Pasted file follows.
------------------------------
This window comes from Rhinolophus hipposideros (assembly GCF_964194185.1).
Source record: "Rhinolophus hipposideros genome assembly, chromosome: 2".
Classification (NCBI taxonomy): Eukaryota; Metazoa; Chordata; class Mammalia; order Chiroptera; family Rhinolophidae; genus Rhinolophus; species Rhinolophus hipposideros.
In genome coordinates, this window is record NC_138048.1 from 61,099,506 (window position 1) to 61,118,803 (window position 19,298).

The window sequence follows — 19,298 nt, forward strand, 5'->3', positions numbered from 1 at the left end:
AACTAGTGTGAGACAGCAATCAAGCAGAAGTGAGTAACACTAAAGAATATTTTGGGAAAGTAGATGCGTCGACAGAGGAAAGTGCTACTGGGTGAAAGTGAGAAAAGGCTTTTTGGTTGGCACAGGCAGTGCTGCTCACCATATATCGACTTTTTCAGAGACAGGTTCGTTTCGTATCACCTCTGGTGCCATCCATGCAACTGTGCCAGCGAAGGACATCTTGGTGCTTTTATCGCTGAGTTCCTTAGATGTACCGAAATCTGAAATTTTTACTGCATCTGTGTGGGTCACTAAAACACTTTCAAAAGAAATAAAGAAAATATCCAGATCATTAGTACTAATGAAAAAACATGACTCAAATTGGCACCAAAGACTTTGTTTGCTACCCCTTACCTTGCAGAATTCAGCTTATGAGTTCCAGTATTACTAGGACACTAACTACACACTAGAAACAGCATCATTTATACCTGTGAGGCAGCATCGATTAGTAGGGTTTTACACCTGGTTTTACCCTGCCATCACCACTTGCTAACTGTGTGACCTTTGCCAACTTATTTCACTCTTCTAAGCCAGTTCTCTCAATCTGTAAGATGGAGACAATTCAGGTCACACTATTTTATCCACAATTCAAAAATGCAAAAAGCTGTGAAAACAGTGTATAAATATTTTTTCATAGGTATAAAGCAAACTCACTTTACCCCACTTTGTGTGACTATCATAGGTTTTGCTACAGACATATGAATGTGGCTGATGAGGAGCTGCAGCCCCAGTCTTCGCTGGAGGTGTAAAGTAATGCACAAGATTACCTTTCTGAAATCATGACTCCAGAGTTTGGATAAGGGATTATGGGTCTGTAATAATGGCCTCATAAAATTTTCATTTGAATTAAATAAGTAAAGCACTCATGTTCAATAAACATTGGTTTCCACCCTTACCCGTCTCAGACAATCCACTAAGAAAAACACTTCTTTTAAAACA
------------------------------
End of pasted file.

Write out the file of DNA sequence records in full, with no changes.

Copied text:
This window comes from Rhinolophus hipposideros (assembly GCF_964194185.1).
Source record: "Rhinolophus hipposideros genome assembly, chromosome: 2".
Classification (NCBI taxonomy): Eukaryota; Metazoa; Chordata; class Mammalia; order Chiroptera; family Rhinolophidae; genus Rhinolophus; species Rhinolophus hipposideros.
In genome coordinates, this window is record NC_138048.1 from 61,099,506 (window position 1) to 61,118,803 (window position 19,298).

The window sequence follows — 19,298 nt, forward strand, 5'->3', positions numbered from 1 at the left end:
AACTAGTGTGAGACAGCAATCAAGCAGAAGTGAGTAACACTAAAGAATATTTTGGGAAAGTAGATGCGTCGACAGAGGAAAGTGCTACTGGGTGAAAGTGAGAAAAGGCTTTTTGGTTGGCACAGGCAGTGCTGCTCACCATATATCGACTTTTTCAGAGACAGGTTCGTTTCGTATCACCTCTGGTGCCATCCATGCAACTGTGCCAGCGAAGGACATCTTGGTGCTTTTATCGCTGAGTTCCTTAGATGTACCGAAATCTGAAATTTTTACTGCATCTGTGTGGGTCACTAAAACACTTTCAAAAGAAATAAAGAAAATATCCAGATCATTAGTACTAATGAAAAAACATGACTCAAATTGGCACCAAAGACTTTGTTTGCTACCCCTTACCTTGCAGAATTCAGCTTATGAGTTCCAGTATTACTAGGACACTAACTACACACTAGAAACAGCATCATTTATACCTGTGAGGCAGCATCGATTAGTAGGGTTTTACACCTGGTTTTACCCTGCCATCACCACTTGCTAACTGTGTGACCTTTGCCAACTTATTTCACTCTTCTAAGCCAGTTCTCTCAATCTGTAAGATGGAGACAATTCAGGTCACACTATTTTATCCACAATTCAAAAATGCAAAAAGCTGTGAAAACAGTGTATAAATATTTTTTCATAGGTATAAAGCAAACTCACTTTACCCCACTTTGTGTGACTATCATAGGTTTTGCTACAGACATATGAATGTGGCTGATGAGGAGCTGCAGCCCCAGTCTTCGCTGGAGGTGTAAAGTAATGCACAAGATTACCTTTCTGAAATCATGACTCCAGAGTTTGGATAAGGGATTATGGGTCTGTAATAATGGCCTCATAAAATTTTCATTTGAATTAAATAAGTAAAGCACTCATGTTCAATAAACATTGGTTTCCACCCTTACCCGTCTCAGACAATCCACTAAGAAAAACACTTCTTTTAAAACA